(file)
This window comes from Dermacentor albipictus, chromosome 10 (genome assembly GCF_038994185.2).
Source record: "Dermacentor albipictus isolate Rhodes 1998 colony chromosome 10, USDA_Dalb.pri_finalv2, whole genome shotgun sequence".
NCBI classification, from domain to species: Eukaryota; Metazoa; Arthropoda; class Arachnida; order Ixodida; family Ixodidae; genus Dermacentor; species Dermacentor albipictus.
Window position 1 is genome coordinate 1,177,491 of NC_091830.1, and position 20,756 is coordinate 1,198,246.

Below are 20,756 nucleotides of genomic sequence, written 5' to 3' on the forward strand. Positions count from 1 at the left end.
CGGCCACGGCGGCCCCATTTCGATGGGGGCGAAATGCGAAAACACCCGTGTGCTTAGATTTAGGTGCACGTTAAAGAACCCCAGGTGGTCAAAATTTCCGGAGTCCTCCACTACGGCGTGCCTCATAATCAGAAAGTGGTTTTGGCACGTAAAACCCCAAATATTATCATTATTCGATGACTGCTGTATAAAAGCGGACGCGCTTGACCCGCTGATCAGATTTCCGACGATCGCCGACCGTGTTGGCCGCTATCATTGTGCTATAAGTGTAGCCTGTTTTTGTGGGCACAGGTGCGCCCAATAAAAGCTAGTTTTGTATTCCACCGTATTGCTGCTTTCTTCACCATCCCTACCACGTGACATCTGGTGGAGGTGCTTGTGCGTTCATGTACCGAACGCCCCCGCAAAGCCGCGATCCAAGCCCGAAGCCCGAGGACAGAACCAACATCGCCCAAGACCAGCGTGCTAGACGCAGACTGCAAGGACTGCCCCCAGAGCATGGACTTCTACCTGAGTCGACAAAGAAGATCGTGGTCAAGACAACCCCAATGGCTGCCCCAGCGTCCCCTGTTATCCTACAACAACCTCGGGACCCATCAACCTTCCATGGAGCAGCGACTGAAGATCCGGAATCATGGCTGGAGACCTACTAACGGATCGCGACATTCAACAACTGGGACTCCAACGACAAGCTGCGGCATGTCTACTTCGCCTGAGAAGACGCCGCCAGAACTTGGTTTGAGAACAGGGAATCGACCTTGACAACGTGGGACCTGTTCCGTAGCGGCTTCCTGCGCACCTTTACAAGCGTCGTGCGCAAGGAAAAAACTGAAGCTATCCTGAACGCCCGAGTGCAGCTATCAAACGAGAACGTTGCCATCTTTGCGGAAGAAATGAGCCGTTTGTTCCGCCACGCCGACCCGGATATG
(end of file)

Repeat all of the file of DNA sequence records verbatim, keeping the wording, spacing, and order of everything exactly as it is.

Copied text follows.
This window comes from Dermacentor albipictus, chromosome 10 (genome assembly GCF_038994185.2).
Source record: "Dermacentor albipictus isolate Rhodes 1998 colony chromosome 10, USDA_Dalb.pri_finalv2, whole genome shotgun sequence".
NCBI classification, from domain to species: Eukaryota; Metazoa; Arthropoda; class Arachnida; order Ixodida; family Ixodidae; genus Dermacentor; species Dermacentor albipictus.
Window position 1 is genome coordinate 1,177,491 of NC_091830.1, and position 20,756 is coordinate 1,198,246.

Below are 20,756 nucleotides of genomic sequence, written 5' to 3' on the forward strand. Positions count from 1 at the left end.
CGGCCACGGCGGCCCCATTTCGATGGGGGCGAAATGCGAAAACACCCGTGTGCTTAGATTTAGGTGCACGTTAAAGAACCCCAGGTGGTCAAAATTTCCGGAGTCCTCCACTACGGCGTGCCTCATAATCAGAAAGTGGTTTTGGCACGTAAAACCCCAAATATTATCATTATTCGATGACTGCTGTATAAAAGCGGACGCGCTTGACCCGCTGATCAGATTTCCGACGATCGCCGACCGTGTTGGCCGCTATCATTGTGCTATAAGTGTAGCCTGTTTTTGTGGGCACAGGTGCGCCCAATAAAAGCTAGTTTTGTATTCCACCGTATTGCTGCTTTCTTCACCATCCCTACCACGTGACATCTGGTGGAGGTGCTTGTGCGTTCATGTACCGAACGCCCCCGCAAAGCCGCGATCCAAGCCCGAAGCCCGAGGACAGAACCAACATCGCCCAAGACCAGCGTGCTAGACGCAGACTGCAAGGACTGCCCCCAGAGCATGGACTTCTACCTGAGTCGACAAAGAAGATCGTGGTCAAGACAACCCCAATGGCTGCCCCAGCGTCCCCTGTTATCCTACAACAACCTCGGGACCCATCAACCTTCCATGGAGCAGCGACTGAAGATCCGGAATCATGGCTGGAGACCTACTAACGGATCGCGACATTCAACAACTGGGACTCCAACGACAAGCTGCGGCATGTCTACTTCGCCTGAGAAGACGCCGCCAGAACTTGGTTTGAGAACAGGGAATCGACCTTGACAACGTGGGACCTGTTCCGTAGCGGCTTCCTGCGCACCTTTACAAGCGTCGTGCGCAAGGAAAAAACTGAAGCTATCCTGAACGCCCGAGTGCAGCTATCAAACGAGAACGTTGCCATCTTTGCGGAAGAAATGAGCCGTTTGTTCCGCCACGCCGACCCGGATATG